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Tewodros II of House of Solomon wearing rows

Cornrows, also known as rows, braids, or canerows in the Caribbean, are a traditional African[1] style of hair grooming where the hair is braided very close to the scalp, using an underhand, upward motion to produce a continuous, raised row. Cornrows are often formed, as the name implies, in simple, straight lines, but they can also be formed in complicated geometric or curvilinear designs.

Often favored for their easy maintenance, rows can be left in for weeks at a time if maintained through careful washing of the hair and regular oiling of the scalp.

Cornrowed hairstyles are sometimes adorned with beads or cowry shells. Depending on the region of the world, cornrows are typically worn by either men, women, or both.


A traditional way of styling hair throughout North Africa, East Africa, and West Asia, depictions of women with cornrows have been found in Stone Age paintings in the Tassili Plateau of the Sahara that have been dated as far back as 3000 B.C.[2] This tradition of female styling in cornrows has remained popular throughout Africa, particularly in North, East, and West Africa. Historically, male styling with cornrows can be traced as far back as the early nineteenth century to Ethiopia, where warriors and kings such as Tewodros II and Yohannes IV were depicted wearing cornrows.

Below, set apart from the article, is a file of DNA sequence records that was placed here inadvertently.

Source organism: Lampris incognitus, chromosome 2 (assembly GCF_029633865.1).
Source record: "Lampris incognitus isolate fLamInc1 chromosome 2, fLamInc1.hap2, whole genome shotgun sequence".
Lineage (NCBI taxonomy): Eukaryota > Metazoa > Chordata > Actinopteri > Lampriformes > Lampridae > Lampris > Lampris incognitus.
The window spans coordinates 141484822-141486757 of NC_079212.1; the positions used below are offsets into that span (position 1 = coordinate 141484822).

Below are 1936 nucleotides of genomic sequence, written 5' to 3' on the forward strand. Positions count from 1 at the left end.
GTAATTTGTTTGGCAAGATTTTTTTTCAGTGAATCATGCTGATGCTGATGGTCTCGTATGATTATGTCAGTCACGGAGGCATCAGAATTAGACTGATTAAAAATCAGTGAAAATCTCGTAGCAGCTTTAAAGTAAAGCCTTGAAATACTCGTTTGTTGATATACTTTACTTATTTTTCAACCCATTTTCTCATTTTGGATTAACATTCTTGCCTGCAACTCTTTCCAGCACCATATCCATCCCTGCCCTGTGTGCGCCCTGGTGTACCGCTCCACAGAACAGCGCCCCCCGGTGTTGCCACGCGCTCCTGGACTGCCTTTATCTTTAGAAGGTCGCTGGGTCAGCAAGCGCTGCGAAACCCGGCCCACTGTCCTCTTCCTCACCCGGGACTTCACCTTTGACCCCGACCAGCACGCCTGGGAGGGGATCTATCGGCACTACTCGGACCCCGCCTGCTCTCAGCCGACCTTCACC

Outside of Africa and Asia, cornrows have also been worn and depicted in Europe, particularly in Greek and Roman art, and may have had a similar presence in Celtic culture.

Cornrows made a comeback in the 1960s and '70s, and again during the '90s.[3]


Over the years, cornrows, along with dreadlocks, have been the subject of several disputes in the American workplace. Some employers have deemed them unsuitable for the office and have banned them – sometimes even terminating employees who have worn them. Employees and civil rights groups have countered that such attitudes evidence cultural bias. Some such disputes have resulted in litigation.[4]

In 2011, the High Court of the United Kingdom, in a decision reported as a test case, ruled against a school’s decision to refuse entry to a student with cornrows. The school claimed this was part of its policy mandating ‘short back and sides’ haircuts, and disallowing styles that might be worn as indicators of gang membership. However, the court ruled that the student was expressing a tradition and that such policies, while possibly justifiable in certain cases (e.g. skinhead gangs), had to accommodate reasonable ethnic and cultural practises.[5]

Braids pulled too tight or worn for considerable lengths of time can cause a type of hair loss known as traction alopecia.[6] This is also the same case if the cornrows are pulled too tight through out the hair style.


See also[edit]


  1. ^ "History of Cornrow Braiding". Retrieved 30 December 2012. 
  2. ^ Willie F. Page, ed. (2001). Encyclopedia of African history and culture: Ancient Africa (prehistory to 500 CE), Volume 1. Facts on File. p. 36. ISBN 978-0816044726. 
  3. ^ Sherrow, Victoria (2006). Encyclopedia of Hair: A Cultural History. Greenwood Publishing Group. p. 97. 
  4. ^ Alison Dundes Renteln. The Cultural Defense. p. 143. Retrieved 10 August 2011. 
  5. ^ "School braids ban 'not justified'". The Independent. 2011-06-17. Retrieved 2011-06-17. 
  6. ^ "Braiding 'can lead to hair loss'". BBC News. 2007-08-24. Retrieved 2010-04-30.